Apple has capitulated to China’s internet control laws and removed VPN apps from the App store in the country. The move means iPhone users in China have even fewer resources now to work around China’s extensive internet censorship system.
VPN, or virtual private network, apps create an encrypted link—essentially a protected tunnel—that lets users perform online activities anonymously. Since China’s government can’t see or block the websites its citizens are accessing when they use a VPN they’ve been outlawed in the country.
Apple told developers their VPN apps were removed from the China App Store because it was required to by the country’s law, according to TechCrunch. In essence, China forced Apple to help in its widespread in-country internet censorship campaign.
China’s anti-VPN law puts Apple in an awkward position. While the company supports human rights and is an advocate for protecting privacy, it must also comply with local laws or face serious repercussions which could include blocking the entire App Store in China.
China’s VPN Ban is No San Bernardino
Comparing Apple’s response to China’s anti-VPN law to its fight with the FBI over unlocking a suspect’s iPhone in the 2015 San Bernardino mass shooting is easy to do: Why would Apple capitulate to China when it resisted the FBI?
In the San Bernardino case Apple was given a court order compelling it to create a hackable version of the iPhone operating system. Apple was able to question the legal standing of the court order—which it did—and the FBI found another company to hack into the phone.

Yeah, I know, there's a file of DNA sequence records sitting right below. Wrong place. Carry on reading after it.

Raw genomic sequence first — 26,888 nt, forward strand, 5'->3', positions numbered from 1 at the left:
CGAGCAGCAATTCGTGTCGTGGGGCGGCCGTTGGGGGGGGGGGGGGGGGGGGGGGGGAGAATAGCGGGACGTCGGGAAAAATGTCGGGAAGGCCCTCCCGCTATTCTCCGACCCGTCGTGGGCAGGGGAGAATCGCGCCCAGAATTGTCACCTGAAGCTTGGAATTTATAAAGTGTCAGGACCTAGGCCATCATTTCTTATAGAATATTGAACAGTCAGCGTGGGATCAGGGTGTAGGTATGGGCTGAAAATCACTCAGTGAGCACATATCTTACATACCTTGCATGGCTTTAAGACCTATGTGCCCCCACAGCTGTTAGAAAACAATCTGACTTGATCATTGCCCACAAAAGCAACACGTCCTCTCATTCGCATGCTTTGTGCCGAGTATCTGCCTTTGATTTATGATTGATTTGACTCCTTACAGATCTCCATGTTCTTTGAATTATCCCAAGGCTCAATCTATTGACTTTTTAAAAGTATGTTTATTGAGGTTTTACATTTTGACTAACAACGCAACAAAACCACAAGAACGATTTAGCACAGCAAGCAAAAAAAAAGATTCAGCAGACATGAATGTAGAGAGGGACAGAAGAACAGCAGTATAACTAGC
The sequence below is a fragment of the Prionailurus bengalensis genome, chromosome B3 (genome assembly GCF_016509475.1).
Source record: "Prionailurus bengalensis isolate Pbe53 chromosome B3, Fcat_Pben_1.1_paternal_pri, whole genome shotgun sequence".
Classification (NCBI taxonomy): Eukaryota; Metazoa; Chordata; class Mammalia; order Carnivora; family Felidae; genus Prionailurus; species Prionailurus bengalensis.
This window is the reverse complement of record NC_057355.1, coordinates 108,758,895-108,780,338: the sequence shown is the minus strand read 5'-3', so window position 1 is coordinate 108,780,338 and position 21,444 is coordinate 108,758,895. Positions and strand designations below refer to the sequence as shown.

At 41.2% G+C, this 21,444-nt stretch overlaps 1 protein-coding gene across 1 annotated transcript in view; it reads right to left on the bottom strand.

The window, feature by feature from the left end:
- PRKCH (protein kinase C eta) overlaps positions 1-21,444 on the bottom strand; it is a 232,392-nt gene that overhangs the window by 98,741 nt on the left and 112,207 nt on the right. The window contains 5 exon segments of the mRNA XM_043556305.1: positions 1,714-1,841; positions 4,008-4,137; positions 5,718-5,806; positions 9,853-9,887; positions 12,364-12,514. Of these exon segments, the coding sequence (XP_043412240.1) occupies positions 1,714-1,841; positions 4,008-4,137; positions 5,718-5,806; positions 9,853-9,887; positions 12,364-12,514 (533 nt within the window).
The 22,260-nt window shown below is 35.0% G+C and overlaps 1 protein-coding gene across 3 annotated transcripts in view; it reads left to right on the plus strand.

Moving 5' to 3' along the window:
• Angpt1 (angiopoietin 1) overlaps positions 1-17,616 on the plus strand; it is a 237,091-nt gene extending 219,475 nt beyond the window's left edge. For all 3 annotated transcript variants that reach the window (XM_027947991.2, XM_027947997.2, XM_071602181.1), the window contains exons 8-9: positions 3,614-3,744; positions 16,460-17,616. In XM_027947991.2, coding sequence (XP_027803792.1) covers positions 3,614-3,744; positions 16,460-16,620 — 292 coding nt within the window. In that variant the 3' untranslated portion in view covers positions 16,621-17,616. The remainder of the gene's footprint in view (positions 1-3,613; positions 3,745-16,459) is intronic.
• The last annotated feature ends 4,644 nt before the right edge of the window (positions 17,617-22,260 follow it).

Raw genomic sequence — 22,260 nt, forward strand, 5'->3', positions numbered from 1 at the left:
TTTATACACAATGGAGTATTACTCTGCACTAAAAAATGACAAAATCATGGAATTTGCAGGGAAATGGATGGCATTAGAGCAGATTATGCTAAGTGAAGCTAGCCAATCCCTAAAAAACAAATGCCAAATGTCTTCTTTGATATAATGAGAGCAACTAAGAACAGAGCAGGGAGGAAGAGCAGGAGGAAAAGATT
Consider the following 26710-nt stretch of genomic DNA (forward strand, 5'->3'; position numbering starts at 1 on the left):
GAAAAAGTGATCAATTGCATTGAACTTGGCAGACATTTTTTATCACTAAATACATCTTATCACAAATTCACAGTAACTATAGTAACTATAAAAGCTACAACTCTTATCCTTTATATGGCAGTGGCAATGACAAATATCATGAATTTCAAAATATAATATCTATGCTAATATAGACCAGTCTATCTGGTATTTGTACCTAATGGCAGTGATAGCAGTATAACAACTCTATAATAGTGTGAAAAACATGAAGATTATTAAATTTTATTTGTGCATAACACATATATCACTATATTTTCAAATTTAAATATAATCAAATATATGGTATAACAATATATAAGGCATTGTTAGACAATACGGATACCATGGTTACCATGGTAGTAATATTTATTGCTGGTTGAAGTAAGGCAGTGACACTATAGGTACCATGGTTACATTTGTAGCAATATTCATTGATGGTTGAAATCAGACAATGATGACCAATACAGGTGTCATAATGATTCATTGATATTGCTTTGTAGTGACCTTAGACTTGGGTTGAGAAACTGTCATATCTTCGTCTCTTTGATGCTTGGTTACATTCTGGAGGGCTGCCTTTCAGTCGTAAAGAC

In China, Apple is dealing with a law that’s in place and no real legal footing to mount an opposition. Had Apple refused to comply with the law, it faced the possibility of sanctions that could include blocking the App Store in the country, or even prohibiting iPhone sales. That sounds like a disaster that would have shareholders storming Cupertino with pitchforks and torches.
If Apple isn’t comfortable being complicit in helping strip away privacy in China while shoring up the country’s internet censorship efforts it needs to team up with human rights organizations other tech companies and to put pressure on the Chinese government. Maybe that’s part of the reason why Apple just named Isabel Ge Mahe as its managing director for Greater Chinese.